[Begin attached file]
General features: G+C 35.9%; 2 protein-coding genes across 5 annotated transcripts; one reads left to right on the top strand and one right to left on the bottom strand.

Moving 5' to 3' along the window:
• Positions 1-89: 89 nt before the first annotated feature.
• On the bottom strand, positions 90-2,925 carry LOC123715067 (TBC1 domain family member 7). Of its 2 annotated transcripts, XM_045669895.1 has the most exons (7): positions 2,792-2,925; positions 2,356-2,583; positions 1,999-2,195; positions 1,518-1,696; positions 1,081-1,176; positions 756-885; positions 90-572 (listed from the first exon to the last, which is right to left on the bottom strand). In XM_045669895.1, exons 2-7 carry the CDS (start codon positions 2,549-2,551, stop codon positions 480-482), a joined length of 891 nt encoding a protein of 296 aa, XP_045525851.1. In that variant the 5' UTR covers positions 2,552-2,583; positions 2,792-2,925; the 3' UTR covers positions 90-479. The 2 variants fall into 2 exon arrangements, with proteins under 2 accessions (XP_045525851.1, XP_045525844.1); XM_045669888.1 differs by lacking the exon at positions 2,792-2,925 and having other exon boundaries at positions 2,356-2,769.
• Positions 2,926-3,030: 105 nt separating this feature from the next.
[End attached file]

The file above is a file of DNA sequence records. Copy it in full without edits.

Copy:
General features: G+C 35.9%; 2 protein-coding genes across 5 annotated transcripts; one reads left to right on the top strand and one right to left on the bottom strand.

Moving 5' to 3' along the window:
• Positions 1-89: 89 nt before the first annotated feature.
• On the bottom strand, positions 90-2,925 carry LOC123715067 (TBC1 domain family member 7). Of its 2 annotated transcripts, XM_045669895.1 has the most exons (7): positions 2,792-2,925; positions 2,356-2,583; positions 1,999-2,195; positions 1,518-1,696; positions 1,081-1,176; positions 756-885; positions 90-572 (listed from the first exon to the last, which is right to left on the bottom strand). In XM_045669895.1, exons 2-7 carry the CDS (start codon positions 2,549-2,551, stop codon positions 480-482), a joined length of 891 nt encoding a protein of 296 aa, XP_045525851.1. In that variant the 5' UTR covers positions 2,552-2,583; positions 2,792-2,925; the 3' UTR covers positions 90-479. The 2 variants fall into 2 exon arrangements, with proteins under 2 accessions (XP_045525851.1, XP_045525844.1); XM_045669888.1 differs by lacking the exon at positions 2,792-2,925 and having other exon boundaries at positions 2,356-2,769.
• Positions 2,926-3,030: 105 nt separating this feature from the next.